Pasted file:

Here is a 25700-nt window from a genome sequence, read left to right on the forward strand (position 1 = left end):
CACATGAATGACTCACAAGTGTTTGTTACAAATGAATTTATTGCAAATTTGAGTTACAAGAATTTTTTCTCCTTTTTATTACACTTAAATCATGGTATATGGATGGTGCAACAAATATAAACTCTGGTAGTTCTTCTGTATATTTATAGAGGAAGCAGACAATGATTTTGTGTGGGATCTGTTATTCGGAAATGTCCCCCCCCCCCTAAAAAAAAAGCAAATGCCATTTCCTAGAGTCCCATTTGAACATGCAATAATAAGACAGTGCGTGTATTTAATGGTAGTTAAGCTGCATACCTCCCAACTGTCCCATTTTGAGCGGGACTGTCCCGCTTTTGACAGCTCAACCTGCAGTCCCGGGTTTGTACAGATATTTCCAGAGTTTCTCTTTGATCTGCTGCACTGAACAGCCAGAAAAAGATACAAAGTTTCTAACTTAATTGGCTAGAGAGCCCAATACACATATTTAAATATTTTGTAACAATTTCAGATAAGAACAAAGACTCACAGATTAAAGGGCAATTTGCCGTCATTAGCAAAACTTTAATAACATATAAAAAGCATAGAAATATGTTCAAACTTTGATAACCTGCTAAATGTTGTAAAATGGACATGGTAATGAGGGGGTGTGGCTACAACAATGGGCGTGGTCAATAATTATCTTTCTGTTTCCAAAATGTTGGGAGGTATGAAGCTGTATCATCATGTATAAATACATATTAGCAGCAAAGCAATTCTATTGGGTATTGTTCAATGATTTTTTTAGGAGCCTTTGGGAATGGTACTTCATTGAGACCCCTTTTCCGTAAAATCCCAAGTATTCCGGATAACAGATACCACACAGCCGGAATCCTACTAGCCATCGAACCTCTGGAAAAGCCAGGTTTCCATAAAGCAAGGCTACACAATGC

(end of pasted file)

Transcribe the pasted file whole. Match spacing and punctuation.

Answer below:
Here is a 25700-nt window from a genome sequence, read left to right on the forward strand (position 1 = left end):
CACATGAATGACTCACAAGTGTTTGTTACAAATGAATTTATTGCAAATTTGAGTTACAAGAATTTTTTCTCCTTTTTATTACACTTAAATCATGGTATATGGATGGTGCAACAAATATAAACTCTGGTAGTTCTTCTGTATATTTATAGAGGAAGCAGACAATGATTTTGTGTGGGATCTGTTATTCGGAAATGTCCCCCCCCCCCTAAAAAAAAAGCAAATGCCATTTCCTAGAGTCCCATTTGAACATGCAATAATAAGACAGTGCGTGTATTTAATGGTAGTTAAGCTGCATACCTCCCAACTGTCCCATTTTGAGCGGGACTGTCCCGCTTTTGACAGCTCAACCTGCAGTCCCGGGTTTGTACAGATATTTCCAGAGTTTCTCTTTGATCTGCTGCACTGAACAGCCAGAAAAAGATACAAAGTTTCTAACTTAATTGGCTAGAGAGCCCAATACACATATTTAAATATTTTGTAACAATTTCAGATAAGAACAAAGACTCACAGATTAAAGGGCAATTTGCCGTCATTAGCAAAACTTTAATAACATATAAAAAGCATAGAAATATGTTCAAACTTTGATAACCTGCTAAATGTTGTAAAATGGACATGGTAATGAGGGGGTGTGGCTACAACAATGGGCGTGGTCAATAATTATCTTTCTGTTTCCAAAATGTTGGGAGGTATGAAGCTGTATCATCATGTATAAATACATATTAGCAGCAAAGCAATTCTATTGGGTATTGTTCAATGATTTTTTTAGGAGCCTTTGGGAATGGTACTTCATTGAGACCCCTTTTCCGTAAAATCCCAAGTATTCCGGATAACAGATACCACACAGCCGGAATCCTACTAGCCATCGAACCTCTGGAAAAGCCAGGTTTCCATAAAGCAAGGCTACACAATGC